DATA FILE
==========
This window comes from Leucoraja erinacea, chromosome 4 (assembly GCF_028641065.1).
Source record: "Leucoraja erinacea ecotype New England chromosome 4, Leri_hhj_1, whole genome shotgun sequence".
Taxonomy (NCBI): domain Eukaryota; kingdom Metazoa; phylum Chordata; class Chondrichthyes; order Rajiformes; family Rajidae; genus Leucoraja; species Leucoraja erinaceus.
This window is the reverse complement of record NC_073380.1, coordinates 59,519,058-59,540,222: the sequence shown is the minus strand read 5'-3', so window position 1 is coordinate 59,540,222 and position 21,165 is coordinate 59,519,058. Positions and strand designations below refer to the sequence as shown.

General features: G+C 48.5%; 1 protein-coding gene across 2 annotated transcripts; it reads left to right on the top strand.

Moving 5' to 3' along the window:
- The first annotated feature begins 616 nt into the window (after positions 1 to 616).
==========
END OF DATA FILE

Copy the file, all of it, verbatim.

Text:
This window comes from Leucoraja erinacea, chromosome 4 (assembly GCF_028641065.1).
Source record: "Leucoraja erinacea ecotype New England chromosome 4, Leri_hhj_1, whole genome shotgun sequence".
Taxonomy (NCBI): domain Eukaryota; kingdom Metazoa; phylum Chordata; class Chondrichthyes; order Rajiformes; family Rajidae; genus Leucoraja; species Leucoraja erinaceus.
This window is the reverse complement of record NC_073380.1, coordinates 59,519,058-59,540,222: the sequence shown is the minus strand read 5'-3', so window position 1 is coordinate 59,540,222 and position 21,165 is coordinate 59,519,058. Positions and strand designations below refer to the sequence as shown.

General features: G+C 48.5%; 1 protein-coding gene across 2 annotated transcripts; it reads left to right on the top strand.

Moving 5' to 3' along the window:
- The first annotated feature begins 616 nt into the window (after positions 1 to 616).